GSLB, Global Service Load Balancing
For IT Pros: This page contains information about the Technology Services Global Server Load Balancing (GSLB) service, how to request GSLB service, and how to use the GSLB service. Most of this information is for IT professionals; end users should only need the campus DNS server's IP address.
Global Server Load Balancing (GSLB) is using hardware to modify DNS responses for server names. This allows the service manager for a client service to decide what IP address is returned to the client “on the fly”, based on server availability, server load (health checks), or other pre-configured metrics.
DNS has a built-in system called “round-robin”. If you give a host name more than one IP address, it will take turns putting each IP address at the top of the list when it responds to a DNS query of the IP associated with a specific name. GSLB takes this a step further by changing that order or even removing an IP address (or multiple addresses) from the DNS response if the GSLB controller knows that a server is down or overloaded.
Because it modifies DNS requests instead of balancing server traffic directly, the hardware providing GSLB doesn’t have to sit in front of the real servers that provide their service to its customers. This allows the real servers to be at multiple locations, making the service “global”. GSLB can be used to balance between multiple real servers, between multiple VIPs, or a combination of the two. GSLB can weight a specific IP address to give it more (or all) of your service's traffic so that you can allow hardware of differing abilities to get an appropriate share of the load; or you can even setup a primary/backup system where the backup only gets traffic if the primary is off-line.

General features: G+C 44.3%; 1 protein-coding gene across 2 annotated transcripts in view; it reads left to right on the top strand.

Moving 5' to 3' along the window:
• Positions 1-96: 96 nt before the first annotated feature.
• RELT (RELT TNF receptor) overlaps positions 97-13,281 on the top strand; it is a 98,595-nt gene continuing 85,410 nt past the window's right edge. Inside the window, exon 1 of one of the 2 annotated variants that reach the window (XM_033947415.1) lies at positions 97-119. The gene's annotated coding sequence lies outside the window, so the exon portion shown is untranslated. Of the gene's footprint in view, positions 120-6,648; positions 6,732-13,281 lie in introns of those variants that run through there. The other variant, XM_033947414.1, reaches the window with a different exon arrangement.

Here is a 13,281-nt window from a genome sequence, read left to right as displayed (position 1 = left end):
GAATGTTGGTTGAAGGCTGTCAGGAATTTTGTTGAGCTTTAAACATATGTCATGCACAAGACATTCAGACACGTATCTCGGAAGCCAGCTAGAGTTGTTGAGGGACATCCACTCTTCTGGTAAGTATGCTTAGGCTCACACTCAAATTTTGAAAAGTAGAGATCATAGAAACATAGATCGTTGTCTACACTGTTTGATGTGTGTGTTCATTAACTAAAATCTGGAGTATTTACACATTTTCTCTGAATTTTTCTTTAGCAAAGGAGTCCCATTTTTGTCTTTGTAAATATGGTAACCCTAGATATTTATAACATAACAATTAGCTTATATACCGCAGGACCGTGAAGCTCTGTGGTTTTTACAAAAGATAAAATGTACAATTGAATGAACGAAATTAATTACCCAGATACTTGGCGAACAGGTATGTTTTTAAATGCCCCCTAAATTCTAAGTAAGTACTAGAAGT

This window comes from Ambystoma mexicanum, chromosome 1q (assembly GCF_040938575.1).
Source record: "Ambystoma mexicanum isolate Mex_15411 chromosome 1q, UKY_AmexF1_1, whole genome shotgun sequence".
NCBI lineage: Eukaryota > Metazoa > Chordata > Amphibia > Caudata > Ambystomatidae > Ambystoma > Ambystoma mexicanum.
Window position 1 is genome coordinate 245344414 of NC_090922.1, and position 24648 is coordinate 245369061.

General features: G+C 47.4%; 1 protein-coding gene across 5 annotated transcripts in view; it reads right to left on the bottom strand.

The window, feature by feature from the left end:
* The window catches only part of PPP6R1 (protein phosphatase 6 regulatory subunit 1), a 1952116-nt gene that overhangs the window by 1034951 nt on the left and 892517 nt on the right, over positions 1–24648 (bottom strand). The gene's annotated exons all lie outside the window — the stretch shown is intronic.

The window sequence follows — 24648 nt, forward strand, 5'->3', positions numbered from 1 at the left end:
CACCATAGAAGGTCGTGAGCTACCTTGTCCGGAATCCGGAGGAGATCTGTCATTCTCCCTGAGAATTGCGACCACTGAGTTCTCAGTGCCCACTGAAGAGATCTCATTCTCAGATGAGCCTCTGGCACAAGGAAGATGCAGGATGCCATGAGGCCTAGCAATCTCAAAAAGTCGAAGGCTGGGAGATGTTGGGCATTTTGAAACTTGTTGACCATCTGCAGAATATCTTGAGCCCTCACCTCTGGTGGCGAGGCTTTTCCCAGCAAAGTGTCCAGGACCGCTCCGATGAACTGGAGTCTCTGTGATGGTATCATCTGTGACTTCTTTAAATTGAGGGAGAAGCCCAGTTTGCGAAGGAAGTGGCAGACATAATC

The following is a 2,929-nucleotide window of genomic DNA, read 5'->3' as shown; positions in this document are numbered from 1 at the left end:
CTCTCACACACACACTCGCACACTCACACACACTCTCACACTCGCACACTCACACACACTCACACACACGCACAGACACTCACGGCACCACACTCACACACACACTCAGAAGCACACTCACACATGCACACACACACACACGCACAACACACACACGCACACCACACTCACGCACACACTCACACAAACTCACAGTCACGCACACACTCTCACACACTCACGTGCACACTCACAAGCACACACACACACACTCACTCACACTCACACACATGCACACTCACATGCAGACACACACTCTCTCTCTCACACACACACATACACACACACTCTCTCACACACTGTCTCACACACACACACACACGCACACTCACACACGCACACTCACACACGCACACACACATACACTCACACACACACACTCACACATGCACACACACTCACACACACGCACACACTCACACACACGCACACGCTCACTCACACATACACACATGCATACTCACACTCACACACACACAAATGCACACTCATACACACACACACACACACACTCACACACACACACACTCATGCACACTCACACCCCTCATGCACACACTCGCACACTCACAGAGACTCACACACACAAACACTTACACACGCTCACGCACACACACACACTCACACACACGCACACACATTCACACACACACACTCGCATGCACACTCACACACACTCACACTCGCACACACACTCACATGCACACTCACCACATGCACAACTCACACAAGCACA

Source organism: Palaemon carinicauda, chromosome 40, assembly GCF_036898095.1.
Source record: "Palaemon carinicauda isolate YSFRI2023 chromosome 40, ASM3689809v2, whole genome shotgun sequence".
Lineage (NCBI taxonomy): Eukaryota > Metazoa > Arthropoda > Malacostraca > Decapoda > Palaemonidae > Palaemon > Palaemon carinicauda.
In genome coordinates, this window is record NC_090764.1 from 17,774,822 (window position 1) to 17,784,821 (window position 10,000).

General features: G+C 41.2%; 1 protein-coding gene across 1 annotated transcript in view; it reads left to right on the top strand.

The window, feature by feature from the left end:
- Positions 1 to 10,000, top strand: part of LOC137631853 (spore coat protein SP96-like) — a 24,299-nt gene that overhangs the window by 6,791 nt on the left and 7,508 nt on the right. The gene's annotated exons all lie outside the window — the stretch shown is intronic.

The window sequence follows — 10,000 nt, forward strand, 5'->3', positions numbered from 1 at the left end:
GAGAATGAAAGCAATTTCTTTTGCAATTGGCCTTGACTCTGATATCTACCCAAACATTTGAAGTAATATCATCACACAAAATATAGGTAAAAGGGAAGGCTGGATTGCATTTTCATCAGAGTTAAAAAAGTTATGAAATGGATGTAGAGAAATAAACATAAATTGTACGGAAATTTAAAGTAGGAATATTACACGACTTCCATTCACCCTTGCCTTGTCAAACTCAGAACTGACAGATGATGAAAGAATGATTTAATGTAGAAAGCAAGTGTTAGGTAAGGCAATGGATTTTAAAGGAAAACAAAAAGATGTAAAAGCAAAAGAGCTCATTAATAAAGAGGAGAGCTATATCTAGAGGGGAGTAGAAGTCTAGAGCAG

When working directly with the IP address of a real server, the GSLB can perform basic availability checks, such as ping, and does a TCP port open to decide whether or not to leave an IP address in the DNS response. When working with a VIP from a service using SLB, the GSLB controller can get actual load and health check data from the hardware providing SLB and can use that data to decide an appropriate DNS response. Because of the health checks available, some people may choose to put single servers behind the SLB service at multiple locations to give GSLB the best data to decide which ones to include in the DNS response.
If the GSLB cannot talk to any of the real or virtual servers for some reason, it will not modify the DNS response at all. Instead, it will return all of the IP addresses on its list, presuming that the problem is within itself rather than within any of the servers. It will presume that everything outside of itself is working properly until communication with its servers is restored.
GSLB functionality is provided using the DNS Traffic Control feature of the IPAM system. More details can be found in the IPAM service documentation: https://wiki.illinois.edu/wiki/display/ipamdocs/DNS+Traffic+Control